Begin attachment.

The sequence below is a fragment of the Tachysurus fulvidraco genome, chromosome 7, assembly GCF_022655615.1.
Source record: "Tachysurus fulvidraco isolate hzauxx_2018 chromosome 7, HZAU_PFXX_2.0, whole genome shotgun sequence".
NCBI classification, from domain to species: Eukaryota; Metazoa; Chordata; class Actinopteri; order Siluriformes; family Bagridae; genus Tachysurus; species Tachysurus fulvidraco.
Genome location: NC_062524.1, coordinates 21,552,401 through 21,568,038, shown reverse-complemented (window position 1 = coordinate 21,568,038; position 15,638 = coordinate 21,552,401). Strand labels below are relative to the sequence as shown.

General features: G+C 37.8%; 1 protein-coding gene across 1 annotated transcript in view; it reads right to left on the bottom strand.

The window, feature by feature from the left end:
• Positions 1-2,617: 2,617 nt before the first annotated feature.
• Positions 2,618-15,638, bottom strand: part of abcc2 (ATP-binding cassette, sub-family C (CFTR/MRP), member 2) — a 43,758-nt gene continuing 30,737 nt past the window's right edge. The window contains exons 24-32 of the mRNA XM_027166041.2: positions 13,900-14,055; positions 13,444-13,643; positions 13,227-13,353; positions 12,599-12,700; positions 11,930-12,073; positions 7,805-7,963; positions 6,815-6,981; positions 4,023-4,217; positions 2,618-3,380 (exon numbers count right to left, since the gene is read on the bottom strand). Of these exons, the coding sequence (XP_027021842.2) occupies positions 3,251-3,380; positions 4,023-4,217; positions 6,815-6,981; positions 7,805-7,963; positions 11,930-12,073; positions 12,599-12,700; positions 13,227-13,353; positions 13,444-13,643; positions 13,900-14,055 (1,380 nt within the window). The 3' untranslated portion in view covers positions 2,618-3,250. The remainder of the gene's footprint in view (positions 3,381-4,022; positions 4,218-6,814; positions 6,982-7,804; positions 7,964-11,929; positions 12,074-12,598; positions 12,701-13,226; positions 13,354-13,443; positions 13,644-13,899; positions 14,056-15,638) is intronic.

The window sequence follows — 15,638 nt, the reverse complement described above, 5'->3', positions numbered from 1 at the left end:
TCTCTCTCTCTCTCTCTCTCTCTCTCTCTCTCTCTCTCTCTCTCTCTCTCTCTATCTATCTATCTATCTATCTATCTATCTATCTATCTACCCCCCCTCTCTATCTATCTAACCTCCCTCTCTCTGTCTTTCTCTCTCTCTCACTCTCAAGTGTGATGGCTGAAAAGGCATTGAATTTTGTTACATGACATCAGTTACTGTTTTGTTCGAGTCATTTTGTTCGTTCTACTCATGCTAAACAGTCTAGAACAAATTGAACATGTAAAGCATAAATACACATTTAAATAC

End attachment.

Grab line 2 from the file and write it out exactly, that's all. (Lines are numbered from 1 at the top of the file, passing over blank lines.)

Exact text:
Source record: "Tachysurus fulvidraco isolate hzauxx_2018 chromosome 7, HZAU_PFXX_2.0, whole genome shotgun sequence".